So, there’s enough to boggle the mind.

Thus I chant: What I need will come to me. All I need will be told to me. And the means will always be made easy.

And then a cross-eyed angel appears.

In awe & gratitude,



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Sometime in the month of May ’09 the PET/CT scan happened and the details of the event were reposited as deeply in my brain as the PET/CT laboratory was entombed in the hospital complex. I don’t remember much. Except I do recall traveling down down down into some sub basement of a different building a block north of the oncology pavilion of Columbia Pres; and that there was a complete colony of administration cubicles and exam rooms and dressing rooms, a waiting area, and so forth, there, and that everything was yellow lit. Then there was another long hall, and thick doors marked with radioactive warning signs that clunked shut behind me, and there was an Igor-like technician, and an enormous torpedo tube large enough for the Avatar, and it was all so Sci-Fi horrorific.

Although, the test was not at all physically painful, and, in fact, would’ve been relaxing had I not fantasized the possibility that the oxygen could be cut off in the tube while Igor twiddled his thumbs rather than respond to my suffocation. Otherwise, it was easy and over fairly quickly, and I guess the PET/CT happening was somewhat uneventful since I didn’t write a word about it in my trusty journal. I did, however, write about my anxiety while waiting for the results:

May 23, 2009  – Today or maybe only for this moment, I’m scared. I had a dream about receiving the results from the PET/CT scan in which Reade (my husband) answered the phone to receive the news from an Asian woman. His eyes seemed to look through me as he shook his head “yes” which I interpreted as positive for something unwanted and, so, was in such a tailspin that when dream Reade handed me the phone to talk to the dream doctor, I woke up in a sweat.

Perhaps if I had stayed asleep for another minute I would’ve discovered that everything was clear and that the message was positively positive. I ought to have faced my fears; ya know, face everything and recover.  Because I woke up, I remained in a panic and couldn’t go back to sleep. To calm myself I tried to visualize a clean, clear, white-lighted body. I imagined being in the PET/CT tube again but this time white light scanned my body and permeated every cell with immune boosting energy. Then I visualized a spectrum of light rays cleaning each chakra – red, orange, yellow, green, blue, indigo, violet. But, the colors didn’t seem bright enough in my mind’s eye and I fretted that I was inept at visualization and so I chanted affirmations in my head: “My body is 100% healthy, whole, well, safe, and complete”. And yet, I’m not so sure about the effectiveness of affirmations and the healing-your-life-through-thought approach anymore, and I’ll tell you why – the letter that my father wrote a year before he died was filled with positive thoughts, gratitude, and a strong will to live and succeed.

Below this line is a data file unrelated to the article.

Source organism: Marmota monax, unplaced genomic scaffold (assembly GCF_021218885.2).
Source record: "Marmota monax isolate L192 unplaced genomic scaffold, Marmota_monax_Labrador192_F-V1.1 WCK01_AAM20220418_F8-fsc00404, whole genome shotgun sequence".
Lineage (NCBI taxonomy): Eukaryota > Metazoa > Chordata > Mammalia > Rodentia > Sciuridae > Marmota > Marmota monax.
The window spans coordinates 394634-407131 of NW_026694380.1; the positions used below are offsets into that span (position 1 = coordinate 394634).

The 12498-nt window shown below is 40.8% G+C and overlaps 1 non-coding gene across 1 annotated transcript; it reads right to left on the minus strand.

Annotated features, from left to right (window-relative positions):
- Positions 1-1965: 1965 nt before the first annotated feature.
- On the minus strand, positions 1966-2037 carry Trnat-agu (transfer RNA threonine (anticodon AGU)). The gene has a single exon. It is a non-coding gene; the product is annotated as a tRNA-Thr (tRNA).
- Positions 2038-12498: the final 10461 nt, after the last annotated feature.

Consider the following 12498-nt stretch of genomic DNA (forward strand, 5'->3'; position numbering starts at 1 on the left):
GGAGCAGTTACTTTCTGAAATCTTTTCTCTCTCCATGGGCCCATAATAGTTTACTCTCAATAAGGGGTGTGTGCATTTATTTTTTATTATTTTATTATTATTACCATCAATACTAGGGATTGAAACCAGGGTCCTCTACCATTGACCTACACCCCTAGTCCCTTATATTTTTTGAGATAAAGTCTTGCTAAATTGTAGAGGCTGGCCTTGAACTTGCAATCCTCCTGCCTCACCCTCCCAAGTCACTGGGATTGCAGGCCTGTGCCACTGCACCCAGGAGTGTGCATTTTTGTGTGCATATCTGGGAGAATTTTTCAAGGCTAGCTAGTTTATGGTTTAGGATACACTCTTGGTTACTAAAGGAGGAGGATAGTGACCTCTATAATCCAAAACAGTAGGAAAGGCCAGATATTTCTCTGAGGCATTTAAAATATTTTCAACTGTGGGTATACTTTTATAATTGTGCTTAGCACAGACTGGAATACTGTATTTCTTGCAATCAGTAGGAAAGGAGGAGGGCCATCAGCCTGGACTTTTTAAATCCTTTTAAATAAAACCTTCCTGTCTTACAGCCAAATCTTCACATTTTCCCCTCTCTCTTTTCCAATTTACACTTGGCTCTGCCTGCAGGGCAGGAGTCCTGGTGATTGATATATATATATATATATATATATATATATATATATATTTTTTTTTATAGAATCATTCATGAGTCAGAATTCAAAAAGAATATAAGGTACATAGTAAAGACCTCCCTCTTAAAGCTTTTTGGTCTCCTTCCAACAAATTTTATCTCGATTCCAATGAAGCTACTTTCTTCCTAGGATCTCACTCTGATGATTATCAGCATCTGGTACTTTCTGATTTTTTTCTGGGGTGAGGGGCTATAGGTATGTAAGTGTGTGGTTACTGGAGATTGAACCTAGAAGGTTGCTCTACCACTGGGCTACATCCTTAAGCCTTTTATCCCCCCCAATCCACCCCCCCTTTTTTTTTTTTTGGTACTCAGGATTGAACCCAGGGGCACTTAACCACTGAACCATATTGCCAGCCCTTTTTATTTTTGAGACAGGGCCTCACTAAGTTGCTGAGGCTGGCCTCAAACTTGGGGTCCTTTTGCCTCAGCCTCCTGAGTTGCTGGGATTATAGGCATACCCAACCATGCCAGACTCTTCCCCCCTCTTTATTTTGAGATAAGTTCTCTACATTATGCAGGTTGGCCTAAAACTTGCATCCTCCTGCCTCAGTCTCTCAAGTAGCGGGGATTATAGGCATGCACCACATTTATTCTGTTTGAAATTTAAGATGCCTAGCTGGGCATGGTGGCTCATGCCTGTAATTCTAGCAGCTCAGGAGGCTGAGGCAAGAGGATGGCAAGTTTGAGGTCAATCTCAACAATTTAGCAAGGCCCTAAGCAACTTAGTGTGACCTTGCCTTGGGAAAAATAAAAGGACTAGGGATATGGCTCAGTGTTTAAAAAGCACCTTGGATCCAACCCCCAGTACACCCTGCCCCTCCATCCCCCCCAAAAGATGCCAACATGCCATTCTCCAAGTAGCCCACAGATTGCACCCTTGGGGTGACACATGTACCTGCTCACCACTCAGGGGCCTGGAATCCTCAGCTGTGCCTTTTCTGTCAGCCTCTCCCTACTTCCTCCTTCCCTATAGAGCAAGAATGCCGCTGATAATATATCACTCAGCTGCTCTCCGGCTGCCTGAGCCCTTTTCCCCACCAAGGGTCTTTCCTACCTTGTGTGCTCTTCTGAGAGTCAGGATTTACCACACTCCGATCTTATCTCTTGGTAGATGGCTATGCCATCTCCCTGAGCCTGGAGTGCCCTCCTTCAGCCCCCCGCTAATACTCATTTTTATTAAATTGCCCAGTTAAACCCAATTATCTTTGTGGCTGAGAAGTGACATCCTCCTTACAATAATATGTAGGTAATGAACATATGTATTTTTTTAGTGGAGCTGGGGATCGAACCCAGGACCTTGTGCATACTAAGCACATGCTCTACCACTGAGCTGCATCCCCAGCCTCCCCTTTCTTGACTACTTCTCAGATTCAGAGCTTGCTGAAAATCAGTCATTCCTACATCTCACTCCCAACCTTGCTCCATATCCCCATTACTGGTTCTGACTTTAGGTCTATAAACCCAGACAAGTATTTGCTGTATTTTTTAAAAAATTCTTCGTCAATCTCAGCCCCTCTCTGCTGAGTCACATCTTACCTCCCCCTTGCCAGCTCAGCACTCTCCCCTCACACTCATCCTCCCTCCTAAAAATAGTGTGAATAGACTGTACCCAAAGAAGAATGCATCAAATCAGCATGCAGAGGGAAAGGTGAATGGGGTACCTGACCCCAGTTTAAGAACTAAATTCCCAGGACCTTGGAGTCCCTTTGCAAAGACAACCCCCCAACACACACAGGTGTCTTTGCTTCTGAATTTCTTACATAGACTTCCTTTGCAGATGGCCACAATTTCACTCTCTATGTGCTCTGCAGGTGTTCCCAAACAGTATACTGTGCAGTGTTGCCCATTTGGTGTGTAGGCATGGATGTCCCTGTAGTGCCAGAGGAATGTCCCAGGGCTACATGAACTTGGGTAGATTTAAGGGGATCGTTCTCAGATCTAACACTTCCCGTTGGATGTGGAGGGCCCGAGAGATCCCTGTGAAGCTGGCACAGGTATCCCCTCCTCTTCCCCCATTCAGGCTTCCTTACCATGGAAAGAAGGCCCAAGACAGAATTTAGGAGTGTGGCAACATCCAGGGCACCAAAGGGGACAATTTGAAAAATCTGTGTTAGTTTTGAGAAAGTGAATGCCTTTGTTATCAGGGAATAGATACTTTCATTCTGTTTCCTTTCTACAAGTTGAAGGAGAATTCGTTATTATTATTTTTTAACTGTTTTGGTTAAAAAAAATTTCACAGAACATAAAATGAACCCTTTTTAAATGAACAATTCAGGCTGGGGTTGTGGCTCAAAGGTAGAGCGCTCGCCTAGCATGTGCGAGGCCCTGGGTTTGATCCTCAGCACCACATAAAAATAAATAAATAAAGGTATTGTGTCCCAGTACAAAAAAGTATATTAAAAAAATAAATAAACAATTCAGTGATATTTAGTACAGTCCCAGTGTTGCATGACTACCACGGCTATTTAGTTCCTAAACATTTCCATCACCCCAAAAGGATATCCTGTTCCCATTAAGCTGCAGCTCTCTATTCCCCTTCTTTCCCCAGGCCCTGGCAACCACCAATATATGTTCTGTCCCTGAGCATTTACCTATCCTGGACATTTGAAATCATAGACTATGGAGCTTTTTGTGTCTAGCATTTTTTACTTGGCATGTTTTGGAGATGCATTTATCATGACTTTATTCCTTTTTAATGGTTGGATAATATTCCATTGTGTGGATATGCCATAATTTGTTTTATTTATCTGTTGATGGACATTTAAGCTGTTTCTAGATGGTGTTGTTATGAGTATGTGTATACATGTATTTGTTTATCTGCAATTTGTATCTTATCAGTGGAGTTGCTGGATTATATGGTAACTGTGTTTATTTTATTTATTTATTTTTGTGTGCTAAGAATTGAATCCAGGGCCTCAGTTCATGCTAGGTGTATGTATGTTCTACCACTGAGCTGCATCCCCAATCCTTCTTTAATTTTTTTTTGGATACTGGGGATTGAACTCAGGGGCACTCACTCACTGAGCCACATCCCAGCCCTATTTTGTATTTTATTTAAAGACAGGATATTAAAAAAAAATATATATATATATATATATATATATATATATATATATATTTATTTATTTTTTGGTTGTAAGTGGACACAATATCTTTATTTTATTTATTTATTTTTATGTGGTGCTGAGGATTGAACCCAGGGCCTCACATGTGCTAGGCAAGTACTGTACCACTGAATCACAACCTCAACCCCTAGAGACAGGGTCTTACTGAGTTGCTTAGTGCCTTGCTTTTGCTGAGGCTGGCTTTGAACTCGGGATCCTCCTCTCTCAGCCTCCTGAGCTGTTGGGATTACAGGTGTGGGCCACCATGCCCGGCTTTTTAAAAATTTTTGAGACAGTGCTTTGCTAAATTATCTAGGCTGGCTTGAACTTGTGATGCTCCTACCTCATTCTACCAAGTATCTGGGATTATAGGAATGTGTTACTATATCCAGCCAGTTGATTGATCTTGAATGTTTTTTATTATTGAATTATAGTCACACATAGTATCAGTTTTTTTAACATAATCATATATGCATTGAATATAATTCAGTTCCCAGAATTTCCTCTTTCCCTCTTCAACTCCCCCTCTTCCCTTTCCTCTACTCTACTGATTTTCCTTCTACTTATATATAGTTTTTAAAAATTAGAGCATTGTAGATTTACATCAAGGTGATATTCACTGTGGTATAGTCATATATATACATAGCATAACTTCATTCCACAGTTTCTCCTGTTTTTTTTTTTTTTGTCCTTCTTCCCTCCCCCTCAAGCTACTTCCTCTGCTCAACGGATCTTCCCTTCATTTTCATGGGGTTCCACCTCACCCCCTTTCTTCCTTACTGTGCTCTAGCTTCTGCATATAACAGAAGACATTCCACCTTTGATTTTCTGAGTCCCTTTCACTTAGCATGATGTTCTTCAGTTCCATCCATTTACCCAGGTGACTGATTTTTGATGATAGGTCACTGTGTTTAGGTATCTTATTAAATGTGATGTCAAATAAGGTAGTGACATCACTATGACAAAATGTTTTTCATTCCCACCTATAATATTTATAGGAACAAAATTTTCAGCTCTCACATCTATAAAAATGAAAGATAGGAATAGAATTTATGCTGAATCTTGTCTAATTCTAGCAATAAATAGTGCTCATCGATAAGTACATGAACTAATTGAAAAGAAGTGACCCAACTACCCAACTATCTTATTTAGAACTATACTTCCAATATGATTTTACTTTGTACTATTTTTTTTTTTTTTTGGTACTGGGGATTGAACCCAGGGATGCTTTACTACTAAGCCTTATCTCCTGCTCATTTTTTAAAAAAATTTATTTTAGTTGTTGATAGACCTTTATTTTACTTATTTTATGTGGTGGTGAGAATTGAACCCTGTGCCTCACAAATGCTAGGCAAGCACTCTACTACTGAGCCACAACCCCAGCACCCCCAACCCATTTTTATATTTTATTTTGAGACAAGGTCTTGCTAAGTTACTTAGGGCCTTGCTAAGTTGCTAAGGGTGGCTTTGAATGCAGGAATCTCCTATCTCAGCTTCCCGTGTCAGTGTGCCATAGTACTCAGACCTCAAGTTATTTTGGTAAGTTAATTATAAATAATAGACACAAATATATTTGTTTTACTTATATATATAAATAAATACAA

I don’t know.

Maybe there are some things, lots of things, that are beyond my control. Maybe at all times I need ask my Creator for the serenity to accept the things I can not change. I am clear that I want to live though.

In my father’s letter to Clinton V. Johnson, his employer for the last two years of his life, he wrote that work gave his life meaning. I would’ve said the same before my cancer diagnosis, but work is not at the top of my Wish List anymore. I want to live to see my daughter grow up. I want to witness her successes and see her get married and meet my grandchildren, and I want to be there to hug her through all her joys and fears. I’d also like to travel and write another book or two; but, those desires are secondary to being with my loved ones which is something that disturbs me about the letter that my father wrote. In fact, I’ve been downright exorcised over that letter which, incidentally, was recently discovered by C.V. Johnson’s daughter and given to my mother who gave it to me for my birthday, and, so, in the spirit of “there are no accidents“, that letter and the resulting exorcism apparently were meant to be. 

Well… upon a second reading…

I do understand that the letter was written to his employer, so perhaps my father had targeted his audience with his emphasis on work. Perhaps in his private journals I would find that he battled cancer in order to watch his daughters grow up.  I choose to believe that his soul/sole motivation like mine was to care for his babies. I also choose to believe that he has been caring for me from the other side ever since as I would hover over my daughter; and that this letter is evidence that he’s particularly with me now.

I am playing tennis in a Rally for the Cure today. May God/Goddess please grant me extra Faith, Courage, Serenity and whatever it takes to keep my eye on the ball and the Cause to help all women so that we will not need to fear our breasts. Please let there be Health on Earth so that all the high drama surrounding the painful systems of breast cancer detection and eradication will not be necessary.

I have a dream that one day mammograms, MRIs, PET/CT scans, lumpectomies, mastectomies, reconstructive surgery, chemotherapy, radiation, and hormone therapy will all be stories in history books.

And that there will come a time when we simply drink fresh juice, paint, dance, laugh & sing our way to health; and all aberrations will be cured by the love in each other’s hands. Faithfully Yours,